Event Date: Tuesday, 21 May, 2019
Location: 10-12, Sala Riunioni, Pal. Venera
Speaker: Dr. Idan Blank (MIT & UCLA)
Title: When we “know the meaning” of a word, what kind of knowledge do we have?
Abstract: Understanding words appears to require both linguistic knowledge (stored form-meaning pairings and ways to combine them) and world knowledge (object properties, event structure, etc.). In this talk, I will pose two challenges for common distinctions between these knowledge sources. First, I will show that rich information about concrete objects could, in principle, be learned from word co-occurrence statistics in the absence of non-linguistic (e.g., perceptual) information. I will introduce a domain-general approach for leveraging these statistics (as captured by distributional semantic models, DSMs) to recover context-specific human judgments such that, e.g., “dolphin” and “tiger” are similar when considering size but different when considering habitat or aggressiveness. Second, I will demonstrate that “syntactic” knowledge of verb-argument structure (e.g., “eat”, but not “devour”, can appear without an object) can in part be predicted from distributional information (i.e., without explicit access to “syntax”). Nevertheless, only a small fraction of DSM dimensions is required for predicting argument structure – the rest captures semantic properties that are relatively divorced from verb syntax, and human judgments appear to be sensitive to both kinds of information. Together, these studies attempt to push against the upper bound on the potential complexity of distributional word meanings.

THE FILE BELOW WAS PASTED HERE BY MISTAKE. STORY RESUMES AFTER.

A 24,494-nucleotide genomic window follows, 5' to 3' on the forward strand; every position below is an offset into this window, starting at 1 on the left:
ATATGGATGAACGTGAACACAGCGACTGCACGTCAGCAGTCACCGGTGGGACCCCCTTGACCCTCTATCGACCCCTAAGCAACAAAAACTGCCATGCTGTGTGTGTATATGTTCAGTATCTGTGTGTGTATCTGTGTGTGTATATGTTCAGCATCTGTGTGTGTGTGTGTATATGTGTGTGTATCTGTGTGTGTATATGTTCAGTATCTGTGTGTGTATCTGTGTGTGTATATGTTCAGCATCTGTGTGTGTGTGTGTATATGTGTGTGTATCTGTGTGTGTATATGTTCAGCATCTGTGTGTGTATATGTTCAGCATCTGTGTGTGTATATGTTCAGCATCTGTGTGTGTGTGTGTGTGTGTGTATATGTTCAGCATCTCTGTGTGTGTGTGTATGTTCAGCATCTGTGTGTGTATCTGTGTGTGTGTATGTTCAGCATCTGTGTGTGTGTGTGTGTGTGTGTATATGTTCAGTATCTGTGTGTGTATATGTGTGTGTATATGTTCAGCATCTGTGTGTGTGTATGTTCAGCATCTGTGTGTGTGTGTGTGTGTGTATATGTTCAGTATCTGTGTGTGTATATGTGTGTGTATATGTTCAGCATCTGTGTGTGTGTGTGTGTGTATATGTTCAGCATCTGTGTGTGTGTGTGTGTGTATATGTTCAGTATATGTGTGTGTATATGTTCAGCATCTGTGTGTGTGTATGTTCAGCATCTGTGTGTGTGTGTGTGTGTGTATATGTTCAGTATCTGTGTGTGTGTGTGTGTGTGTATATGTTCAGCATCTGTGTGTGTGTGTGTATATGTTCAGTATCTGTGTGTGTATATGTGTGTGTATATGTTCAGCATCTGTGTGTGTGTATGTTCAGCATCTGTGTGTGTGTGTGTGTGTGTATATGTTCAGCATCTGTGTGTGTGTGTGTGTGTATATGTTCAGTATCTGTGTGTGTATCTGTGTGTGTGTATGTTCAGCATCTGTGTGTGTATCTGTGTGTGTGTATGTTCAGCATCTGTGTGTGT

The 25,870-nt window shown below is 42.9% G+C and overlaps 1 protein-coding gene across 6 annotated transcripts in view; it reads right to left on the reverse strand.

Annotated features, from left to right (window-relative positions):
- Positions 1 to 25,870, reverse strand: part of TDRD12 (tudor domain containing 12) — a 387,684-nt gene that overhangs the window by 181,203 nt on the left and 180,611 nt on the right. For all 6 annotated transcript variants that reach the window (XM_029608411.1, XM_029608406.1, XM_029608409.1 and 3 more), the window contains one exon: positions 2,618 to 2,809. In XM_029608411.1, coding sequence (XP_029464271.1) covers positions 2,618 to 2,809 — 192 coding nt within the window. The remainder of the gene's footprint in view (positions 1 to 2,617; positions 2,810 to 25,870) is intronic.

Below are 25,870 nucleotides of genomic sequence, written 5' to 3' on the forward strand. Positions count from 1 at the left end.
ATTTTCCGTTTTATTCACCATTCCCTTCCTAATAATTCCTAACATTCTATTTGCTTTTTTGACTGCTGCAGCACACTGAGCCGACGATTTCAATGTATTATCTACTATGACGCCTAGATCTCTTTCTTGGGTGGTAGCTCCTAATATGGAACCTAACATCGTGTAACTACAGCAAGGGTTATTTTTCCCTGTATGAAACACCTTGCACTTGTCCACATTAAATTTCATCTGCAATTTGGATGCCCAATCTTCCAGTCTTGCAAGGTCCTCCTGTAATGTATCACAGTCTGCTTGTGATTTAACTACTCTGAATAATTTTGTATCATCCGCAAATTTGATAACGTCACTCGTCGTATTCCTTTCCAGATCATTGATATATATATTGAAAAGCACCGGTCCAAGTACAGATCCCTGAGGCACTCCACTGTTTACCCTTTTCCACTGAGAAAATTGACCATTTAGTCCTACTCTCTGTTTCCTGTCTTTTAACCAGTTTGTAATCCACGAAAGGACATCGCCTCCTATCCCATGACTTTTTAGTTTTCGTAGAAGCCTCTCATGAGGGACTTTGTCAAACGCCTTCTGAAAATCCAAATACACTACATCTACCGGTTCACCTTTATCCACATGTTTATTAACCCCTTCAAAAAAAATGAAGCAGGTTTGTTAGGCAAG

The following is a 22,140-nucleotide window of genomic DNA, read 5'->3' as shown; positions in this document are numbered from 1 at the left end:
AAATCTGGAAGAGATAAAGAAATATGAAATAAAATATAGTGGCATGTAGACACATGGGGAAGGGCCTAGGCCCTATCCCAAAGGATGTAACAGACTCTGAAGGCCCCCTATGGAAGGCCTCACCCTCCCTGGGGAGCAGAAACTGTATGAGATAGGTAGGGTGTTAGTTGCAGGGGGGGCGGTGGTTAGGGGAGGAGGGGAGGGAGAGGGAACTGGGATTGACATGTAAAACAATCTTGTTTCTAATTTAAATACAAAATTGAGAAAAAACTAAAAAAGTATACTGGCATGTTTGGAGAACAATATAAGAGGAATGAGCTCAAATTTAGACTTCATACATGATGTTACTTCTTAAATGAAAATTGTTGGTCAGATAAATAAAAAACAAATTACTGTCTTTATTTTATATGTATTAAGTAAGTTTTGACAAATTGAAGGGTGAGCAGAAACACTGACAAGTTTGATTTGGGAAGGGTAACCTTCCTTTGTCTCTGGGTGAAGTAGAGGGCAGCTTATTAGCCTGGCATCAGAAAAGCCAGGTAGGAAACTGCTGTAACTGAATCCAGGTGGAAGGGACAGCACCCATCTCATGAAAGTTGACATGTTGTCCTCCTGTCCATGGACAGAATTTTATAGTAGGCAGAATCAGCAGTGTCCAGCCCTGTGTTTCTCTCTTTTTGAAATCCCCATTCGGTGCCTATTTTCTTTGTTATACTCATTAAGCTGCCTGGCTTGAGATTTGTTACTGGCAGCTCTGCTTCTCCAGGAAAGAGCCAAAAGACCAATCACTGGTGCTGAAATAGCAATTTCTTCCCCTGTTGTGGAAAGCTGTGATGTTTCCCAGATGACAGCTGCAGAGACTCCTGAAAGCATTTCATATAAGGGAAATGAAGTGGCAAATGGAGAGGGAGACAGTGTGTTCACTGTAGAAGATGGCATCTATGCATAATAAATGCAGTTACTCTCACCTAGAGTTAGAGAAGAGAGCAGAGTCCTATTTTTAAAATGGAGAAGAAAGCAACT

Idan A. Blank will join UCLA as an Assistant Professor of Psychology in July 2019. He received his PhD (2016) in Cognitive Science from MIT, working with Nancy Kanwisher and Ev Fedorenko, and continued working with Ev as a postdoctoral associate at the McGovern Institute for Brain Research. He studies the division of linguistic labor across distinct cognitive mechanisms during naturalistic comprehension (using fMRI), as well as the kinds of knowledge captured by distributional semantic models and artificial neural networks (using computational modeling). Previously, he studied mathematics, psychology, and theatre arts in the Lautman Interdisciplinary Program at Tel-Aviv University, where he received his MA (2011) studying visual face processing with Galit Yovel.